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Could we make it to Mars? | The Triangle

Could we make it to Mars?

Photo courtesy NASA
Photo courtesy NASA

Space is cool. I don’t think I’ve ever met someone who doesn’t think space is cool, and I don’t think I want to. Everyone loves it when NASA releases its gorgeous, high definition new images of faraway galaxies, swirling colors punctuated with stars. Galaxy print has taken over the fashion scene, on everything from leggings to backpacks to laptop skins. And, of course, there’s been a massive resurgence of both “Star Wars” and “Star Trek,” with each franchise releasing two new movies in the past few years.

And, for the most part, this fascination is reflected in science. Space travel has progressed incredibly rapidly in the past seventy years, from the first man in space in 1961 to the Mars rover Curiosity landing in 2012. And people want to take this even further — the idea of Mars colonization has been talked about among everyone from astrophysicists discussing the serious logistics of the idea, to businessmen hoping they can make a lot of money from space tourism.

But is this actually realistic, or is this one step that humanity isn’t quite ready for?

Currently, the average surface temperature on Mars is about -67 degrees, well below the freezing point of water. But atmospheric scientists have recently determined that millions of years ago, the atmosphere on Mars could have had a high proportion of methane. While the current carbon dioxide- and hydrogen-based atmosphere is well below the freezing point of water, when the methane is added, the chemical forces that exist between the methane, carbon dioxide and hydrogen molecules are able to absorb far more light.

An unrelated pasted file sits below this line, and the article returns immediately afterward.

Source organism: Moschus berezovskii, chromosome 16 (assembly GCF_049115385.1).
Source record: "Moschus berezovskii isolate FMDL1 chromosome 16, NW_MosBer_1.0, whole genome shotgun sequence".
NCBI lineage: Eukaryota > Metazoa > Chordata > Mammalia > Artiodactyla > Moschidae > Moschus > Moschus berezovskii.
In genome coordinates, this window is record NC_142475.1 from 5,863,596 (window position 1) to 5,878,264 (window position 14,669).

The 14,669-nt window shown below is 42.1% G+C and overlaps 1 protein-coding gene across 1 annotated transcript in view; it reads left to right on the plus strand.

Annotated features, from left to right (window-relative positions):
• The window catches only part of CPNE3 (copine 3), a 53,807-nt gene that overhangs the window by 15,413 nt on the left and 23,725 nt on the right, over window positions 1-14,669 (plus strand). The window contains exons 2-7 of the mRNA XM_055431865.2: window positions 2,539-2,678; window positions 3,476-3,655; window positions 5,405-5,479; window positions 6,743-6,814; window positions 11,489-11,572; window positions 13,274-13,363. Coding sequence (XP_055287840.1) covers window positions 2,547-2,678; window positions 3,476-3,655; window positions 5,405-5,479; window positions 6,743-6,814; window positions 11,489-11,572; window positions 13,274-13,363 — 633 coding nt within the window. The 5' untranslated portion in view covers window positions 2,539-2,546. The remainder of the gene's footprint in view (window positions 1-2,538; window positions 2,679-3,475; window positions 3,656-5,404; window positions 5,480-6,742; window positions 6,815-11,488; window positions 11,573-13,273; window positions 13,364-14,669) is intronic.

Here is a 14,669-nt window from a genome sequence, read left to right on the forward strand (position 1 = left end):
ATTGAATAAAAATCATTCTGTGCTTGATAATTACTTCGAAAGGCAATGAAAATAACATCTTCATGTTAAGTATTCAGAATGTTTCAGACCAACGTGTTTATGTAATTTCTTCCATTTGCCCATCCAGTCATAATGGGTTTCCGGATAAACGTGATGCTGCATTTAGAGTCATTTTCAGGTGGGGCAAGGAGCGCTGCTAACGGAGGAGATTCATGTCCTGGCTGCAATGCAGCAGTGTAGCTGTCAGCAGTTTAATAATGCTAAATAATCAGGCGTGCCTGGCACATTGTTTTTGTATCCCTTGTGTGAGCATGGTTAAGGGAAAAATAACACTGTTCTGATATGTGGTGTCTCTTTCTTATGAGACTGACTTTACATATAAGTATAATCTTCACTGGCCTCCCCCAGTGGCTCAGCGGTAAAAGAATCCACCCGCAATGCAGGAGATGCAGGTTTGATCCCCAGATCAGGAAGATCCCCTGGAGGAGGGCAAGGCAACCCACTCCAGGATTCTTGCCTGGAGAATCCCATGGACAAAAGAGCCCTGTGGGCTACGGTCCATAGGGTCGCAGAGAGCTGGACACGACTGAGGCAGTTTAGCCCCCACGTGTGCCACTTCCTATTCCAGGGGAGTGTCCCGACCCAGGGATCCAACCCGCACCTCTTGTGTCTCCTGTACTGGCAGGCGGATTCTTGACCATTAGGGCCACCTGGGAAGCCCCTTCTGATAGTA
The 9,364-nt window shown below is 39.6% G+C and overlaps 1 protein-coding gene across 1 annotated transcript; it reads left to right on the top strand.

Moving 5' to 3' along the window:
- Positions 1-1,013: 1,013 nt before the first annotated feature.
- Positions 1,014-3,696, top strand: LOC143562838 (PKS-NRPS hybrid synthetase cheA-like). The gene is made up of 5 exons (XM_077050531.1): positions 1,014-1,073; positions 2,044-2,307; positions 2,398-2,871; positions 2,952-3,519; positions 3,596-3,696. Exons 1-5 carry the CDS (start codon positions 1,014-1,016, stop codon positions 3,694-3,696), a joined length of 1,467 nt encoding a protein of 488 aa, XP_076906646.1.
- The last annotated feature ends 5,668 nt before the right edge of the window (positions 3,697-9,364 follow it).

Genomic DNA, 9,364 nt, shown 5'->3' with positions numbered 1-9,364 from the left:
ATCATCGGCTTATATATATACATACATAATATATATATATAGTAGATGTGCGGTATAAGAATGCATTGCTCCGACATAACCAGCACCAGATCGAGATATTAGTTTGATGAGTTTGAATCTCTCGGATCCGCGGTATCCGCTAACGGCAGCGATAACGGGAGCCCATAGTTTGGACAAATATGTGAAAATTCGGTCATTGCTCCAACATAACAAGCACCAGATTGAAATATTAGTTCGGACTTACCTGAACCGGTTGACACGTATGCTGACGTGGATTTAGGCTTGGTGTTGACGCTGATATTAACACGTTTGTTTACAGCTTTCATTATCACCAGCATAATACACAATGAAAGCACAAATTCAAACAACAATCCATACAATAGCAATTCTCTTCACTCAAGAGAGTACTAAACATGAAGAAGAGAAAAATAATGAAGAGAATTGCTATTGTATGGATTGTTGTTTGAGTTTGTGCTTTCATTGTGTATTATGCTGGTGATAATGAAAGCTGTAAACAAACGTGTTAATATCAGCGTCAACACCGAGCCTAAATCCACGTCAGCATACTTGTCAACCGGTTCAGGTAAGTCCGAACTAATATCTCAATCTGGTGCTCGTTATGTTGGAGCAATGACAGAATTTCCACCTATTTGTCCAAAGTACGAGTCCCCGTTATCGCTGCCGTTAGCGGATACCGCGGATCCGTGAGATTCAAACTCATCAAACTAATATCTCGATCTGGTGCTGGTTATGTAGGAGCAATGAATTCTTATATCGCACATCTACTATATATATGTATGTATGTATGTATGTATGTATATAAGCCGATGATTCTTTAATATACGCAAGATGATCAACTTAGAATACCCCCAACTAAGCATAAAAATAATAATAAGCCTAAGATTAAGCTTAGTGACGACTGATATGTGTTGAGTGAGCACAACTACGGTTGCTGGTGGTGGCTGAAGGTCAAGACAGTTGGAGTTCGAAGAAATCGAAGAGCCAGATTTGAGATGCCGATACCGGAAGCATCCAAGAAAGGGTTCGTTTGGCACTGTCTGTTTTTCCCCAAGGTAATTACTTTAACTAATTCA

This could have led to a process similar to the greenhouse effect on Earth — where the atmosphere easily takes in radiation but is too thick to allow the reflected radiation back out, trapping the heat on our planet. This happening on Mars could have created conditions warm enough for water to flow and complex life forms to evolve.

The more we discover about Mars, the more evidence there is for the fact that the planet could once have sustained life. And if it’s had that potential before, then maybe it could again.

Of course, this is such an exciting opportunity that despite all the risks and the things they’d be leaving behind on Earth, humans are literally queueing up to live on Mars. When a private crowdfunded company, Mars One, offered people the chance to apply for a lifelong Mars mission in 2013, it received over 200,000 applications.

But, we’d have to start completely from scratch to build a civilization, without even livable temperatures or breathable air. Experts have suggested that we could import massive quantities of ammonia or methane from the atmospheres of other planets or moons, and pump them into the Mars atmosphere to increase pressure and artificially recreate the greenhouse effect. Single celled organisms such as phytoplankton and cyanobacteria could slowly convert the carbon dioxide in the Mars atmosphere to oxygen for humans to breathe.

However, these processes are on a massive scale and would take hundreds of years to implement. And even though they’d work theoretically, nobody has yet come up with a practical, realistic plan of how to make them happen. And Mars One, which promised to take humans to Mars as early as 2022, is already well behind schedule.

I definitely see why the idea of colonizing Mars appeals to people — it’s a chance for a fresh start, to build a new planet without the environmental problems of Earth, and a chance to really make a difference to the future of humanity. And with how fast technology is advancing, I think it’ll absolutely be a reality someday —- but I don’t think it’ll be within our lifetimes.